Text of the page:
{¶ 7} In February 2017, following an adjudication hearing, the juvenile court issued an entry adjudicating W.T. a dependent child. Thereafter, the juvenile court held a dispositional hearing and issued an entry terminating the temporary custody held by BCDJFS, and placed W.T. back in the temporary custody of M.M., the family friend who had "physical custody" of W.T. at the time the complaint was filed. The juvenile court also adopted the August 2016 case plan, subject to a modification reflecting W.T.'s placement with M.M.

         {¶ 8} In the months following, the record indicates Mother did not actively participate in the case plan services. Mother continued to abuse illegal drugs throughout the pendency of the case and failed to return a negative drug screen. The record also indicates Mother failed to consistently attend counseling, as required by the case plan, and that she was incarcerated on various occasions, for several months at a time, throughout the duration of the case. In addition, Mother failed to maintain a stable housing environment in order to complete the required in-home parenting program. While the record reflects that Mother maintained an apartment for six or eight months, she was ultimately forced to leave due to instances of domestic violence with her live-in boyfriend.

         {¶ 9} The record further indicates that while W.T. was placed with M.M., Mother began engaging in unsupervised contact with W.T., which was not permitted per the juvenile court's prior orders. The juvenile court indicated such contact could disrupt W.T.'s placement with M.M. and as a result, suspended Mother's visitation and contact with W.T. until Mother re-engaged in case plan services. The record reflects that Mother was unable to make adequate progress in the case plan services and was therefore prohibited from contacting W.T. for the remainder of the case.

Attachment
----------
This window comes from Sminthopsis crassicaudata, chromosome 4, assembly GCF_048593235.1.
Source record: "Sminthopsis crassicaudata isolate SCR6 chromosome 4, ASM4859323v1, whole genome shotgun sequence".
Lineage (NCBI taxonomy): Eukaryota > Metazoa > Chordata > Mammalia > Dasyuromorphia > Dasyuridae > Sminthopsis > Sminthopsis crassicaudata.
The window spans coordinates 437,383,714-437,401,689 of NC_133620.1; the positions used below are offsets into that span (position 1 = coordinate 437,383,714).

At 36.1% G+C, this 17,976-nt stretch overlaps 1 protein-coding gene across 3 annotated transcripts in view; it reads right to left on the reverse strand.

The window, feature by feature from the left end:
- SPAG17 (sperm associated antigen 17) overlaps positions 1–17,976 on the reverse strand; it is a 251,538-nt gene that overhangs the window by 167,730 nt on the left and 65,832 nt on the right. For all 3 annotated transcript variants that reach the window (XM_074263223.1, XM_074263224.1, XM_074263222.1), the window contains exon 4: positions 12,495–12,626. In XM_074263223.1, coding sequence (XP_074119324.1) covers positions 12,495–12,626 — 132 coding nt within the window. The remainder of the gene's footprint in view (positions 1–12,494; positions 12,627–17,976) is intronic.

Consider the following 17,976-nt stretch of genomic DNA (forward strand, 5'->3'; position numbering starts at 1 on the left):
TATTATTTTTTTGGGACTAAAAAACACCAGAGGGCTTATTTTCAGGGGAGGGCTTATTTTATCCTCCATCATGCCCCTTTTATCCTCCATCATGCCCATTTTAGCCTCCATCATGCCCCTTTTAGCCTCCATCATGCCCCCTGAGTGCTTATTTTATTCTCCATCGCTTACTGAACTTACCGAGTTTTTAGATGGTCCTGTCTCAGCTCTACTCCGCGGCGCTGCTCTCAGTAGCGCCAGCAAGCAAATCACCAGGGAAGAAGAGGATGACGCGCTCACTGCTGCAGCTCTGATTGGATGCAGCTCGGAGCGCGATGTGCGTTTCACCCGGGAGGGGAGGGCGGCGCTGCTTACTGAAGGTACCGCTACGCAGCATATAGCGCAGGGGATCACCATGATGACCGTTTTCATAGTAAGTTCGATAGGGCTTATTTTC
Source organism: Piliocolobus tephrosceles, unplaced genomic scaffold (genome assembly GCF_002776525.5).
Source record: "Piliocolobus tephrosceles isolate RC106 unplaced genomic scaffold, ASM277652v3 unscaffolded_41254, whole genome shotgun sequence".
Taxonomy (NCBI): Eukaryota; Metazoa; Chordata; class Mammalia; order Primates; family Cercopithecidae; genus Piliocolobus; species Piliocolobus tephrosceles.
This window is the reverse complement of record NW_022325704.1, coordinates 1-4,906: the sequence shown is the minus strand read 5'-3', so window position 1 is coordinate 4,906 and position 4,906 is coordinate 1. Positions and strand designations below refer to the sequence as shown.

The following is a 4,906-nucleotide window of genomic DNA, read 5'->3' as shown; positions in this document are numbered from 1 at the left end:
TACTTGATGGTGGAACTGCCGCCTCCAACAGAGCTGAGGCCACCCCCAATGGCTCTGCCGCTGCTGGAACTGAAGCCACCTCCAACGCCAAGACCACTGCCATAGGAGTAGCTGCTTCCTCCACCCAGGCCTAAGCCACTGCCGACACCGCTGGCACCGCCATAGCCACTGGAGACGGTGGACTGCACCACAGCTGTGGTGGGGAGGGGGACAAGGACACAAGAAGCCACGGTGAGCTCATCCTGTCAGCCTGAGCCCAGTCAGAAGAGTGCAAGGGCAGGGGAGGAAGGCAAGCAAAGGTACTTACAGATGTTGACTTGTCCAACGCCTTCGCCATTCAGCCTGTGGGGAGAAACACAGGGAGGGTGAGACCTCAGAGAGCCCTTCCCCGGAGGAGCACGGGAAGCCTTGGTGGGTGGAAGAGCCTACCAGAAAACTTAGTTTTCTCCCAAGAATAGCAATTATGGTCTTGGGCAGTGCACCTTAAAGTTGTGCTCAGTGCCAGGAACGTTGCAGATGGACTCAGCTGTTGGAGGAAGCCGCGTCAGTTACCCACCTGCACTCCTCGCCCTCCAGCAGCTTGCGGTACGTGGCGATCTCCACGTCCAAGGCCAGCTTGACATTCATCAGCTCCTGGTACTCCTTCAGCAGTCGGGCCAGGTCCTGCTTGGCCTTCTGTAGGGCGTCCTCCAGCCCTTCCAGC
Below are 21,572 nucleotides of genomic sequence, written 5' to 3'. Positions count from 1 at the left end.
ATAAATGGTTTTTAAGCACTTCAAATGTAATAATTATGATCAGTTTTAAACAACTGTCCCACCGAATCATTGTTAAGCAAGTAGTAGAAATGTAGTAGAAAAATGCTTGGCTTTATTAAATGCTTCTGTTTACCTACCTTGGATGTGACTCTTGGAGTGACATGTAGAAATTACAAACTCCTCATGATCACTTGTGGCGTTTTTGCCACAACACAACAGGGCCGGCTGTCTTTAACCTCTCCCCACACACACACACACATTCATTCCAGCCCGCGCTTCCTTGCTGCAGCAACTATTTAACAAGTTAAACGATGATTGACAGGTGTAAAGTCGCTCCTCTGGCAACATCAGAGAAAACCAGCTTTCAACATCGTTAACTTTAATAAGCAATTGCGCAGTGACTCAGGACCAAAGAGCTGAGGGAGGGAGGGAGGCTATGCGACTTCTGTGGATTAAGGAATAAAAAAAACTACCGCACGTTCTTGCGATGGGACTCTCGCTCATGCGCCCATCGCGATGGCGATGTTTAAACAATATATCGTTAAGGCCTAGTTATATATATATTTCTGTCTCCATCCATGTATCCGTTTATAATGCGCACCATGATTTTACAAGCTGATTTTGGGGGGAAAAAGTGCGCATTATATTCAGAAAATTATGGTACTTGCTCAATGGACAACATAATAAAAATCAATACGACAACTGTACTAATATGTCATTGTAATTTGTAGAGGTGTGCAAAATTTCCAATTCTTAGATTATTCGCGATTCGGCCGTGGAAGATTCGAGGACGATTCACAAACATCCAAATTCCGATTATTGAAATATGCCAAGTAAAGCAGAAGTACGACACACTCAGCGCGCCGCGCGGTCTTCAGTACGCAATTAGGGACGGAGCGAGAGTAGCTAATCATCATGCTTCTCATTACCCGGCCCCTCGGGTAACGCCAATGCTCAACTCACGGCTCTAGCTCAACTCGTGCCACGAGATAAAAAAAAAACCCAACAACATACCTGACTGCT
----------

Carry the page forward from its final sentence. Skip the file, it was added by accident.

{¶ 10} In November 2017, after a "violent incident" between M.M. and W.T., the juvenile court issued an order terminating M.M.'s temporary custody of W.T. and placed W.T. back in the temporary custody of the agency. According to the juvenile court, the change in custody was in W.T.'s best interest as he was back in juvenile detention for a charge of domestic violence related to M.M., had recently been suspended from school on multiple occasions, was admitted to the hospital due to drug use, refused to regularly take his medications, and would not follow M.M.'s rules.

         {¶ 11} On August 15, 2018, BCDJFS moved for permanent custody of W.T. In support of its motion, the agency alleged that the child could not be placed with Mother within a reasonable time nor should he be placed with Mother. BCDJFS also alleged that no further treatment plan can be formulated for Mother and that it does not appear she could ever provide adequate parental care for W.T. Thereafter, on November 2, 2018, Mother filed a motion to grant M.M. sole legal custody of W.T.; however, Mother's motion was ultimately withdrawn because Mother failed to secure service on W.T.'s father.

         Permanent ...